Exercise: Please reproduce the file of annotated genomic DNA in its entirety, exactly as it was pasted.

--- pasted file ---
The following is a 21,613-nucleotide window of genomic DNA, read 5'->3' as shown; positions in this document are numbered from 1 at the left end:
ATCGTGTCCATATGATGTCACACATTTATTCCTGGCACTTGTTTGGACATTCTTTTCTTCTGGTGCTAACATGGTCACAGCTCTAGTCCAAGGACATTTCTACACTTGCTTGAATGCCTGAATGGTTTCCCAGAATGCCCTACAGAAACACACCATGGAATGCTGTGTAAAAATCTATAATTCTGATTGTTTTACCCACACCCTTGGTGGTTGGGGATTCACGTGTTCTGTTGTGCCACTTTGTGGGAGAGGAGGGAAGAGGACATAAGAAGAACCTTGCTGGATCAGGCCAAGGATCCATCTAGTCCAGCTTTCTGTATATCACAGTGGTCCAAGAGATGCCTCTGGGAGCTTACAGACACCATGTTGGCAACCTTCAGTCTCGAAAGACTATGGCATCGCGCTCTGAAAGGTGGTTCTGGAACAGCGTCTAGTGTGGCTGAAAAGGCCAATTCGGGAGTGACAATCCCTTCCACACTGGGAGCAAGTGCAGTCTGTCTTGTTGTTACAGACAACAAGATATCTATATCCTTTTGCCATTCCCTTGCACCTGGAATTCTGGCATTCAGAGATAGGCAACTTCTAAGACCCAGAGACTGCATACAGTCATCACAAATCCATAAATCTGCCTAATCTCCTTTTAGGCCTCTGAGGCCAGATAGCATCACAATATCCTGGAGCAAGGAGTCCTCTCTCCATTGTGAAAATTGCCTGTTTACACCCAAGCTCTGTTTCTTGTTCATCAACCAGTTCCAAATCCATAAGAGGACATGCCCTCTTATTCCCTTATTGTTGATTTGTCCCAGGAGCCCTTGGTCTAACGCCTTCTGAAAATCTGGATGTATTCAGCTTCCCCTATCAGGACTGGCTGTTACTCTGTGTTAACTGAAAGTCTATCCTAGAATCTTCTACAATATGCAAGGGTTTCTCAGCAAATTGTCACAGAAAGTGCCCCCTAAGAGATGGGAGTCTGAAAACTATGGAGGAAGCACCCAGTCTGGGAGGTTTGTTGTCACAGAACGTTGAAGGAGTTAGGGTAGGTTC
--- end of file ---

The following is a 21,613-nucleotide window of genomic DNA, read 5'->3' as shown; positions in this document are numbered from 1 at the left end:
ATCGTGTCCATATGATGTCACACATTTATTCCTGGCACTTGTTTGGACATTCTTTTCTTCTGGTGCTAACATGGTCACAGCTCTAGTCCAAGGACATTTCTACACTTGCTTGAATGCCTGAATGGTTTCCCAGAATGCCCTACAGAAACACACCATGGAATGCTGTGTAAAAATCTATAATTCTGATTGTTTTACCCACACCCTTGGTGGTTGGGGATTCACGTGTTCTGTTGTGCCACTTTGTGGGAGAGGAGGGAAGAGGACATAAGAAGAACCTTGCTGGATCAGGCCAAGGATCCATCTAGTCCAGCTTTCTGTATATCACAGTGGTCCAAGAGATGCCTCTGGGAGCTTACAGACACCATGTTGGCAACCTTCAGTCTCGAAAGACTATGGCATCGCGCTCTGAAAGGTGGTTCTGGAACAGCGTCTAGTGTGGCTGAAAAGGCCAATTCGGGAGTGACAATCCCTTCCACACTGGGAGCAAGTGCAGTCTGTCTTGTTGTTACAGACAACAAGATATCTATATCCTTTTGCCATTCCCTTGCACCTGGAATTCTGGCATTCAGAGATAGGCAACTTCTAAGACCCAGAGACTGCATACAGTCATCACAAATCCATAAATCTGCCTAATCTCCTTTTAGGCCTCTGAGGCCAGATAGCATCACAATATCCTGGAGCAAGGAGTCCTCTCTCCATTGTGAAAATTGCCTGTTTACACCCAAGCTCTGTTTCTTGTTCATCAACCAGTTCCAAATCCATAAGAGGACATGCCCTCTTATTCCCTTATTGTTGATTTGTCCCAGGAGCCCTTGGTCTAACGCCTTCTGAAAATCTGGATGTATTCAGCTTCCCCTATCAGGACTGGCTGTTACTCTGTGTTAACTGAAAGTCTATCCTAGAATCTTCTACAATATGCAAGGGTTTCTCAGCAAATTGTCACAGAAAGTGCCCCCTAAGAGATGGGAGTCTGAAAACTATGGAGGAAGCACCCAGTCTGGGAGGTTTGTTGTCACAGAACGTTGAAGGAGTTAGGGTAGGTTC